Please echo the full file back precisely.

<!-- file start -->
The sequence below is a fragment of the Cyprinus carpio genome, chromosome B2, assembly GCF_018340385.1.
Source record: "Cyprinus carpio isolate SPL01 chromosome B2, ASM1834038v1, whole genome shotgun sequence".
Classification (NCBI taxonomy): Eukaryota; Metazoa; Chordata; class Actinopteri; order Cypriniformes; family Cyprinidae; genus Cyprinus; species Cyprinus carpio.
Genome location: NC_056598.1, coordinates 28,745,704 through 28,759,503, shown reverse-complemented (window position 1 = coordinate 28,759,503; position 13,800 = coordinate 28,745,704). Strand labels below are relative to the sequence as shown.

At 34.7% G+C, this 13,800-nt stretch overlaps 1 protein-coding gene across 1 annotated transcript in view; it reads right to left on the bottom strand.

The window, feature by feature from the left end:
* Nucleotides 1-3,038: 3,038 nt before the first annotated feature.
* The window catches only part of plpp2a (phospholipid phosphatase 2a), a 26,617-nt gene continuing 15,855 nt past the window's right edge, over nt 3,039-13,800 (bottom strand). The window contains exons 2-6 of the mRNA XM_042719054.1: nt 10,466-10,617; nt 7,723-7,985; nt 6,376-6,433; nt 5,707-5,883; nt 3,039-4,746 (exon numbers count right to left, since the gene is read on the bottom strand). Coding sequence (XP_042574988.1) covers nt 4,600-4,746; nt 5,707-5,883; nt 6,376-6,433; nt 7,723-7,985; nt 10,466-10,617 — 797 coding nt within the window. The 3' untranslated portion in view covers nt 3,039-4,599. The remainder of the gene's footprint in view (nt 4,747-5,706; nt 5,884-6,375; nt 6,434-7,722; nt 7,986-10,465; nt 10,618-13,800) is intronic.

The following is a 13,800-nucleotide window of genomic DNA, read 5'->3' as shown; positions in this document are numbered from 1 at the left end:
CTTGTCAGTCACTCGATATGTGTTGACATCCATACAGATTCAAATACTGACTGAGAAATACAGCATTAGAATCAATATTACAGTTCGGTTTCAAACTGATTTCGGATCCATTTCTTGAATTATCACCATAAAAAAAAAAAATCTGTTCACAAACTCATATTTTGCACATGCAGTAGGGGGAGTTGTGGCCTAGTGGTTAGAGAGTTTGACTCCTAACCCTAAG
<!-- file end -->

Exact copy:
The sequence below is a fragment of the Cyprinus carpio genome, chromosome B2, assembly GCF_018340385.1.
Source record: "Cyprinus carpio isolate SPL01 chromosome B2, ASM1834038v1, whole genome shotgun sequence".
Classification (NCBI taxonomy): Eukaryota; Metazoa; Chordata; class Actinopteri; order Cypriniformes; family Cyprinidae; genus Cyprinus; species Cyprinus carpio.
Genome location: NC_056598.1, coordinates 28,745,704 through 28,759,503, shown reverse-complemented (window position 1 = coordinate 28,759,503; position 13,800 = coordinate 28,745,704). Strand labels below are relative to the sequence as shown.

At 34.7% G+C, this 13,800-nt stretch overlaps 1 protein-coding gene across 1 annotated transcript in view; it reads right to left on the bottom strand.

The window, feature by feature from the left end:
* Nucleotides 1-3,038: 3,038 nt before the first annotated feature.
* The window catches only part of plpp2a (phospholipid phosphatase 2a), a 26,617-nt gene continuing 15,855 nt past the window's right edge, over nt 3,039-13,800 (bottom strand). The window contains exons 2-6 of the mRNA XM_042719054.1: nt 10,466-10,617; nt 7,723-7,985; nt 6,376-6,433; nt 5,707-5,883; nt 3,039-4,746 (exon numbers count right to left, since the gene is read on the bottom strand). Coding sequence (XP_042574988.1) covers nt 4,600-4,746; nt 5,707-5,883; nt 6,376-6,433; nt 7,723-7,985; nt 10,466-10,617 — 797 coding nt within the window. The 3' untranslated portion in view covers nt 3,039-4,599. The remainder of the gene's footprint in view (nt 4,747-5,706; nt 5,884-6,375; nt 6,434-7,722; nt 7,986-10,465; nt 10,618-13,800) is intronic.

The following is a 13,800-nucleotide window of genomic DNA, read 5'->3' as shown; positions in this document are numbered from 1 at the left end:
CTTGTCAGTCACTCGATATGTGTTGACATCCATACAGATTCAAATACTGACTGAGAAATACAGCATTAGAATCAATATTACAGTTCGGTTTCAAACTGATTTCGGATCCATTTCTTGAATTATCACCATAAAAAAAAAAAATCTGTTCACAAACTCATATTTTGCACATGCAGTAGGGGGAGTTGTGGCCTAGTGGTTAGAGAGTTTGACTCCTAACCCTAAG